Zinc helps zap bladder infection bacteria

March 20, 2019
Zinc - Food

URINARY tract infections (UTIs) are one of the most common bacterial infections in the world. About 150 million people suffered with this condition each year, and abut 60 percent of women will have a UTI in their lifetime.

For many women, UTIs become chronic, but taking antibiotics could relieve the condition. However, antibiotic resistance is on the rise because of abuse in antibiotic use or for not completing the required treatment period.

This means many bacterial infections that were once easily treated with common antibiotics would become resistant to treatments.

Researchers from the University of Queensland just discovered something interesting about how the immune systems fight the E. coli bacteria that causes most UTIs.

Researchers have known for quite a while that zinc kills bacteria. They found that zinc could be an effective alternative to antibiotics when treating UTIs.

Researchers also noticed that E. coli bacteria find clever ways to evade zinc.

They said zinc not only fights E. coli, it also fights Mycobacterium tuberculosis (the bacteria that causes tuberculosis), Salmonella (the bacteria that causes food poisoning) and Streptococcus (the bacteria that causes strep throat). That means, making sure your body has enough zinc is critical to fighting off more than just UTIs.

But this doesn’t mean that you rely on zinc solely to clear up UTIs. But there is enough research to suggest getting your recommended daily allowance of zinc to keep your immune system strong against all infections. That’s 8 mg for women and 11 mg for men.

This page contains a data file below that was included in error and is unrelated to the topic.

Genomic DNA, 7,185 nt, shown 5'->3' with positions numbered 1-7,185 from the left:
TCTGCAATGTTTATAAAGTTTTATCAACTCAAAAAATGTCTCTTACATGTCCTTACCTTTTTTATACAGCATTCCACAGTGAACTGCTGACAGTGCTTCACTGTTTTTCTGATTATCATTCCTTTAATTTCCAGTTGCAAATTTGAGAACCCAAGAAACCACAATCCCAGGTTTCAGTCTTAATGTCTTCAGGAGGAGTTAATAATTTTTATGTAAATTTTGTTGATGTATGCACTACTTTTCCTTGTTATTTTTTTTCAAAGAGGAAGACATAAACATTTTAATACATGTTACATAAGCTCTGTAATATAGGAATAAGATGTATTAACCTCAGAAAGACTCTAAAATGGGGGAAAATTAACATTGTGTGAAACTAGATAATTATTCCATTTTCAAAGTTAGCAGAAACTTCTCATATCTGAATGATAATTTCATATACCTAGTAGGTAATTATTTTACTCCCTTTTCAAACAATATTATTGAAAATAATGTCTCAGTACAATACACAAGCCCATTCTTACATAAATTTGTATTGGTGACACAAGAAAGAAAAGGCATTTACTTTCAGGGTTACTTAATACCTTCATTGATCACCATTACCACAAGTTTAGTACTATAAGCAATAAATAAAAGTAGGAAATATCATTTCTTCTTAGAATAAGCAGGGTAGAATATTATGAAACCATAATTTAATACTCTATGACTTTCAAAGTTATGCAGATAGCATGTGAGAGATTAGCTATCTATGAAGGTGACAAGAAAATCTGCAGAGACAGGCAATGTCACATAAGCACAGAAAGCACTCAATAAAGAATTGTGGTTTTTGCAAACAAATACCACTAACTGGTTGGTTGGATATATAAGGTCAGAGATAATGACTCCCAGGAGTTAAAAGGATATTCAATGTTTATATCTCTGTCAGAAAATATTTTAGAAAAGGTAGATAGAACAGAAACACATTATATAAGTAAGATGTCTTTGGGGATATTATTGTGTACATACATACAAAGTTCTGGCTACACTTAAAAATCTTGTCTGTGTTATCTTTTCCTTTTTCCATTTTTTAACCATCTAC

You can also take a little extra zinc (up to 40 mg per day) when you’re fighting off an infection, whether it’s bacterial or viral.

If you prefer to get your zinc from foods rather than supplements, there are plenty of delicious dishes that give you a healthy dose of zinc, including: oysters, grass-fed beef, pastured pork, chicken, pumpkin seeds, yogurt, cashews, chickpeas, cheese, oatmeal, grass-fed milk, almonds, kidney beans, peas, mushrooms, kale, salmon, flounder, sole, edamame, lentils, black beans, pine nuts, brown rice, quinoa and dark chocolate.

But how would you know if you are zinc deficient or not?

Major zinc deficiency is usually genetic. But marginal zinc deficiencies affect more than two billion people worldwide. Some symptoms of marginal zinc deficiency include: frequent infections, weight loss, emotional imbalance, dermatitis, hair loss, impaired taste, night blindness, poor appetite and slow wound healing.

If you have one or more of these symptoms or if you fall into one of the groups most at-risk for zinc deficiency, you may want to increase your zinc levels a little further from foods mentioned.